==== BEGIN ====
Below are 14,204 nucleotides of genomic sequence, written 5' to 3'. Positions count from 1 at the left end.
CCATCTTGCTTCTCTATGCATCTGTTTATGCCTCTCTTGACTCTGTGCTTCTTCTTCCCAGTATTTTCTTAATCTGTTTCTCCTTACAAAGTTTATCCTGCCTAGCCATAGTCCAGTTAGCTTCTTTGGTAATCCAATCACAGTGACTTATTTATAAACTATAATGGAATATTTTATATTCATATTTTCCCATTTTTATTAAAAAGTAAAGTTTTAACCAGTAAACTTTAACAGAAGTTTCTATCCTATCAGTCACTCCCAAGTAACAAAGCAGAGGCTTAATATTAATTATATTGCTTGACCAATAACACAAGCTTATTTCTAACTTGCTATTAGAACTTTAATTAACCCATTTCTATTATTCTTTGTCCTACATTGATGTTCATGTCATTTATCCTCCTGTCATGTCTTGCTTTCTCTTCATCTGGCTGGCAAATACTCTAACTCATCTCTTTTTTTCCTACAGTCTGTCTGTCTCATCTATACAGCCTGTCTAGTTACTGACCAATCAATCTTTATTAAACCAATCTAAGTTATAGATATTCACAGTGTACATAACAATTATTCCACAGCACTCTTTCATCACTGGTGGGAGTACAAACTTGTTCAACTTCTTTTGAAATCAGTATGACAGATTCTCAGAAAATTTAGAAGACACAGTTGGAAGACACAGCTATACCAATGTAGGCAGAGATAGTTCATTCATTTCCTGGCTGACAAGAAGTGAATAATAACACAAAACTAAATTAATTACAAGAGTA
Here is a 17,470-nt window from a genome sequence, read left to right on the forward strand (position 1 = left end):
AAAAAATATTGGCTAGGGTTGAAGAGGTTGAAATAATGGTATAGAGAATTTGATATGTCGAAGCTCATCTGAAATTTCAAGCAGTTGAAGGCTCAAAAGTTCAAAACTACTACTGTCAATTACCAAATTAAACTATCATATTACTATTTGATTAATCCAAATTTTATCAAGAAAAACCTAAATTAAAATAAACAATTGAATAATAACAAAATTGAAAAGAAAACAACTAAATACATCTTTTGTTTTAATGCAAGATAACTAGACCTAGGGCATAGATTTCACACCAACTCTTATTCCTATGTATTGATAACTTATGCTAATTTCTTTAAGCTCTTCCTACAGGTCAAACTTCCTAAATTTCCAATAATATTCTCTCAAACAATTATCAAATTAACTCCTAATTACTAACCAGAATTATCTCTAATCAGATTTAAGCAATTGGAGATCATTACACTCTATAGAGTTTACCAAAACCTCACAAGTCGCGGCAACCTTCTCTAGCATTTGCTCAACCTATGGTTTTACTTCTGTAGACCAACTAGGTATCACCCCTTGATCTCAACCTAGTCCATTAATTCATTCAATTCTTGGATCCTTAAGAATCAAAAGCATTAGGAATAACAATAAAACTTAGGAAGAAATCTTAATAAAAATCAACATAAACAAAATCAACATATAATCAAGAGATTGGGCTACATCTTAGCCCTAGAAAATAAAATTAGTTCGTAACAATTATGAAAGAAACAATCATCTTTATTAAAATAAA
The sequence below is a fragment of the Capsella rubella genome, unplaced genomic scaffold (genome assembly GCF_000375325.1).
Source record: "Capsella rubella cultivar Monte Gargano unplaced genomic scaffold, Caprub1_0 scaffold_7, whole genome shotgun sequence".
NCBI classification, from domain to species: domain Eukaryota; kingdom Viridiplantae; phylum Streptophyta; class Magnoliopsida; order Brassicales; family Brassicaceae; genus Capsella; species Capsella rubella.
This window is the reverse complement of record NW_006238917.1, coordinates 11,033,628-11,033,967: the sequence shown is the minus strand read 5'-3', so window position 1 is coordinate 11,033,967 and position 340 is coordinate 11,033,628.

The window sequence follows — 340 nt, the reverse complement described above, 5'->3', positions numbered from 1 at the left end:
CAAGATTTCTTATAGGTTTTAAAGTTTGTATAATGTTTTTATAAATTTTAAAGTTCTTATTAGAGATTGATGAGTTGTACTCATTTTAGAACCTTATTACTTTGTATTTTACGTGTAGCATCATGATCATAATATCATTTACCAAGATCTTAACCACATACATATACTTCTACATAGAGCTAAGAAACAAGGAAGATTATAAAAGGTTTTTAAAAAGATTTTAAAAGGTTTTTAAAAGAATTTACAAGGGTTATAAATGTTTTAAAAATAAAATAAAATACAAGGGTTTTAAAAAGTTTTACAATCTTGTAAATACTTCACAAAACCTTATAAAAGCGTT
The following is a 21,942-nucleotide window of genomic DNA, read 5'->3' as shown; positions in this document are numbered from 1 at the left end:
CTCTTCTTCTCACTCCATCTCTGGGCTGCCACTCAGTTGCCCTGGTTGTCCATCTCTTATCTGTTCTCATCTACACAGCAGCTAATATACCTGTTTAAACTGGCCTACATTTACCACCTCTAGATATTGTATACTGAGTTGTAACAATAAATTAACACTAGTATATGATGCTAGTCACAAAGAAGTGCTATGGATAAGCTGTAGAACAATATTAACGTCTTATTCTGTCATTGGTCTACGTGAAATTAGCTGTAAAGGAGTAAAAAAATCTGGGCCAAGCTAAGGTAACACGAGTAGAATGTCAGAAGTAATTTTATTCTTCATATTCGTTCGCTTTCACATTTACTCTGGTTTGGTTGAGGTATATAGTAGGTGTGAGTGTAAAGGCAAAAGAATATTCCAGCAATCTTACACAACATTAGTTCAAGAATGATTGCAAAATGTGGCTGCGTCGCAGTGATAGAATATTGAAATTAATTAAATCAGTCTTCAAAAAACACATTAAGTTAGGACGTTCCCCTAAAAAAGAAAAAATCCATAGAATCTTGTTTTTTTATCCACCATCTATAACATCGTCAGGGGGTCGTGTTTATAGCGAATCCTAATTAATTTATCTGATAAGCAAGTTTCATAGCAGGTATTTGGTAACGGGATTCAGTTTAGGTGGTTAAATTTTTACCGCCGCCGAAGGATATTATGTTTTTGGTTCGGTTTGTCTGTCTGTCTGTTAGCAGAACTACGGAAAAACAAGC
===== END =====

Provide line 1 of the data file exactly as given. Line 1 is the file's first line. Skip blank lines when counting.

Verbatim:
Below are 14,204 nucleotides of genomic sequence, written 5' to 3'. Positions count from 1 at the left end.